Do you feel like your face mask is causing you to break out? You’re not alone. Though we have normalized face masks as part of our daily outfit, we may have also become more aware of our skin. Face masks help to provide protection and further spread of the COVID-19 virus; however, they can also damage our skin leading to breakouts and dry, irritated skin. Read more to learn about how to deal with maskne – the new term for mask-related breakouts.
What causes maskne and other mask-related skin problems?
Acne often develops from pores clogged by oil, dead skin cells, makeup, dirt, debris, or bacteria. These clogged pores can lead to blackheads, whiteheads, or pimples that can vary in size and type.
We would normally combat acne by adjusting our skincare routines with facial masks or creams, over-the-counter treatments, and gentle washes. However, the constant use of a face mask can interfere with this process as it provides the perfect environment for harmful bacteria to grow and become trapped into your skin causing breakouts around the nose, cheek, mouth, and chin area.
Additionally, face masks may act as a trigger and cause flare-ups for those diagnosed with rosacea, eczema, or psoriasis. Not only can your skin be affected by a face mask, but also your lips! Your lips can often become dry, chapped, or irritated from your mask so you may need to take extra care to prevent irritation.
Protection and prevention
Even if you are not acne-prone, everyone should practice these mask hygiene tips to protect against and prevent maskne.
The CDC recommends wearing cloth masks. The material of your mask affects how well it can protect you from the virus as well as how well you can breathe through it. The best choice for your skin is a tightly woven natural fiber such as cotton as it is effective while still being gentle on your skin providing an excellent balance of protection and comfort.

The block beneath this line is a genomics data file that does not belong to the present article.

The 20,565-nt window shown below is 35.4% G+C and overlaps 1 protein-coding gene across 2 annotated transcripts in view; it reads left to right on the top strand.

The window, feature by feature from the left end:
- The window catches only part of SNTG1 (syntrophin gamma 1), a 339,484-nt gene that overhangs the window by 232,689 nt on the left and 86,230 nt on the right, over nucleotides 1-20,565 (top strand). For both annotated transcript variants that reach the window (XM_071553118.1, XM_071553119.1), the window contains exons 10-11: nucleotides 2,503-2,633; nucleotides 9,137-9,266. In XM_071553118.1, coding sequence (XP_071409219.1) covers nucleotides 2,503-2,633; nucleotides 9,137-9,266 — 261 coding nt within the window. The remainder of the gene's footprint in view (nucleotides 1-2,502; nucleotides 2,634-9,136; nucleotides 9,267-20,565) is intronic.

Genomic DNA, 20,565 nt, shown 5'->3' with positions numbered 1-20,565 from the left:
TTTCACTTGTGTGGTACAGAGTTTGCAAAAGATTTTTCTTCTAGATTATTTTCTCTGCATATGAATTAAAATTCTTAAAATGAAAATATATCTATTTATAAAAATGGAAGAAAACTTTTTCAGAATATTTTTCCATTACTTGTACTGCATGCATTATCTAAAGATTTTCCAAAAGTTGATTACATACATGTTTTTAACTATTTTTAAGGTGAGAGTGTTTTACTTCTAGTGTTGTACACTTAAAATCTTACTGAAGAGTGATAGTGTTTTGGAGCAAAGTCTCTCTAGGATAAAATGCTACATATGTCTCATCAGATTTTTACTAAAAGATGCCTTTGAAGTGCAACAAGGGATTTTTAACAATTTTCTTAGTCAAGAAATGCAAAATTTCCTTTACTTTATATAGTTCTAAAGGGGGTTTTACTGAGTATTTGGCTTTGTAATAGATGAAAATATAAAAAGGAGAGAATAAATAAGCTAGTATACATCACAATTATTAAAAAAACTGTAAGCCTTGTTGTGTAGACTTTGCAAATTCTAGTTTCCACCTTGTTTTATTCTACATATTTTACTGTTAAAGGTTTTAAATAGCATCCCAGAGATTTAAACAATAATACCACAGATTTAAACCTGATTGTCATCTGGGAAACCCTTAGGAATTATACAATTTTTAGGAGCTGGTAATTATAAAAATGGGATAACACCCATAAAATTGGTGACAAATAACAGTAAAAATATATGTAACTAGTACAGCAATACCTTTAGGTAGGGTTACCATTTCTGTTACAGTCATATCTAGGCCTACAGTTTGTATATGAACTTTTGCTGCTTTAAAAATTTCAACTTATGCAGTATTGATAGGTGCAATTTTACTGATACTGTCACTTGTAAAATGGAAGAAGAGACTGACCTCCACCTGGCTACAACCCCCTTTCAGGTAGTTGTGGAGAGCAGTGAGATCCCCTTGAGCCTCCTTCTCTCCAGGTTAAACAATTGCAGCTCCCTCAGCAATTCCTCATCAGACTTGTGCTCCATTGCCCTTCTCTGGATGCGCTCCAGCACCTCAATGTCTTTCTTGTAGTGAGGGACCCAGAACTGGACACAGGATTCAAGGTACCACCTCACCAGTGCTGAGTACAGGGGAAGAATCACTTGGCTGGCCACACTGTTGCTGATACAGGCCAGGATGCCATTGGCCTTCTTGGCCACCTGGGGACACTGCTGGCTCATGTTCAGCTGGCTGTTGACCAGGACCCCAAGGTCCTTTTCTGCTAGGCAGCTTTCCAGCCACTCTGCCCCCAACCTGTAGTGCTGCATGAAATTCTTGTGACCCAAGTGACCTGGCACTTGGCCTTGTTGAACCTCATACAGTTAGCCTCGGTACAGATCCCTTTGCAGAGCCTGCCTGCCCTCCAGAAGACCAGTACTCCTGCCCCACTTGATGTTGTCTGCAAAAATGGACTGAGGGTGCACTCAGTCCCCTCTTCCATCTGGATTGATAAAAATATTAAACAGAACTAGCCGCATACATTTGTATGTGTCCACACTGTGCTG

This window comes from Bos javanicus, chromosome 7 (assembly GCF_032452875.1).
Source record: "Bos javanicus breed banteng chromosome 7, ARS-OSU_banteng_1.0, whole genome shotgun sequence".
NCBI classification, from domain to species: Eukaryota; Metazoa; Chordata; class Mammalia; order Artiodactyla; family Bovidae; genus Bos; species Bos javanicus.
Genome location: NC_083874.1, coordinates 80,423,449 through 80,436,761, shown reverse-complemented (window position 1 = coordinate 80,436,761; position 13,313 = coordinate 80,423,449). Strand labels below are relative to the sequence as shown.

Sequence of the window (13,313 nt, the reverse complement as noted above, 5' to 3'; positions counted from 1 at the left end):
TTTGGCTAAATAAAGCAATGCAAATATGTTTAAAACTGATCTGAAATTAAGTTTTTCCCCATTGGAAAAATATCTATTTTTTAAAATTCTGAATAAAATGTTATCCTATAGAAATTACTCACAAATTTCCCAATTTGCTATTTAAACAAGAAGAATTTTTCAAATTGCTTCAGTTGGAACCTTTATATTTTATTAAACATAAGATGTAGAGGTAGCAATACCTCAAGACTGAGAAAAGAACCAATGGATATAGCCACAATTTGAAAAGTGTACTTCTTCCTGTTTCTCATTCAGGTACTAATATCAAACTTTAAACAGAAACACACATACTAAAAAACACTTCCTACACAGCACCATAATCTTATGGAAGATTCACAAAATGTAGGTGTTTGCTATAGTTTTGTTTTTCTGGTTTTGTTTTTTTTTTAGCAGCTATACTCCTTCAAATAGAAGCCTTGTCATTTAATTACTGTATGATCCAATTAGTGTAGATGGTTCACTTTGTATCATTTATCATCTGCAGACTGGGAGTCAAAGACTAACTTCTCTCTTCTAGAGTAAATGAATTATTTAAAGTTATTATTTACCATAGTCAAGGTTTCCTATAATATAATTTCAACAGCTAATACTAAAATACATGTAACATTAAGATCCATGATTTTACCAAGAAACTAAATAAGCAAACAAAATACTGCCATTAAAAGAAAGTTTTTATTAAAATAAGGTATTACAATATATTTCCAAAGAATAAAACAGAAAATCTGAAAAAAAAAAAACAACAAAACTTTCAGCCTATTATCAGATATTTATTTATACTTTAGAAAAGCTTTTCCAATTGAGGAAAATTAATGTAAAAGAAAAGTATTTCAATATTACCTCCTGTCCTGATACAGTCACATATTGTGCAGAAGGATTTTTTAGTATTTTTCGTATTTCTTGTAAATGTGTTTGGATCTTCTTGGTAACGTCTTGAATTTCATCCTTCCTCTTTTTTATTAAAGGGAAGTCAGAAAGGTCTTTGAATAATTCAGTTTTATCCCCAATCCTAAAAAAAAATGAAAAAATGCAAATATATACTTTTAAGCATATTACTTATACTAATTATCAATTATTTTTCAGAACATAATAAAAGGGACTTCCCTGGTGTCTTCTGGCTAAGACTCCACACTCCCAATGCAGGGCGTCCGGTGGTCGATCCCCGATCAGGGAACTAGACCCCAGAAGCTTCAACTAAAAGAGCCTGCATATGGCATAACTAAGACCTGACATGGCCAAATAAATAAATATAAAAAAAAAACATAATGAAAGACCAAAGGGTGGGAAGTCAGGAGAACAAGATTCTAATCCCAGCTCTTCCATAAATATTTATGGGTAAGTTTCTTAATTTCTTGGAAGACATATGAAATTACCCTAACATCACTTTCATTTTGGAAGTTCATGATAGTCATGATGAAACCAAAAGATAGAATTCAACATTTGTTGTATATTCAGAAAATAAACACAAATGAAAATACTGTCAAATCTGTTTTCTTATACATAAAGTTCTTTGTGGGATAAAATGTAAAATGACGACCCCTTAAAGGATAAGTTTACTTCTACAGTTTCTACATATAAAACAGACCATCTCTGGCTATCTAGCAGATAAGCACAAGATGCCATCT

- Avoid wearing makeup or applying harsh products such as retinol underneath your mask as this can clog pores or cause your skin to react due to increased sensitivity. Be mindful of how your skin is reacting as you may need to adjust how often or how much to use.
- Choose a mask that allows you and your skin to breathe while still offering adequate protection. Remember your mask should fit snugly over your mouth and nose, but also comfortably so it doesn’t irritate your skin. A poorly fitting mask can cause you to transfer germs to your mask and face and is less protective against the virus.
- Do not reuse masks. Dirt and oil from your skin plus bacteria from your mouth and nose can build up on your masks. Keep a rotation of masks on hand and wash them after each use. Always wear a clean mask on a clean face.
- Protect your ears from becoming irritated by elastic straps. Find masks with different types of ties and loops so that you can prevent behind-the-ear soreness, cuts, or burns from friction.
- Take care of your lips by applying a lip balm or petroleum jelly to them throughout the day and at night to prevent dryness and chapping.
- Wash your face frequently to keep dirt and oil from becoming trapped under the mask or on your skin. Use a gentle cleanser that has no added fragrance and is oil-free. Remember to apply a moisturizer afterward to keep your skin hydrated and act as a protective layer against your mask.
If your skin isn’t responding to at-home treatments, you should schedule an appointment as many offices are now offering virtual visits. Spreading redness or drainage could be signs of an infection. If you experience this, please seek immediate medical attention.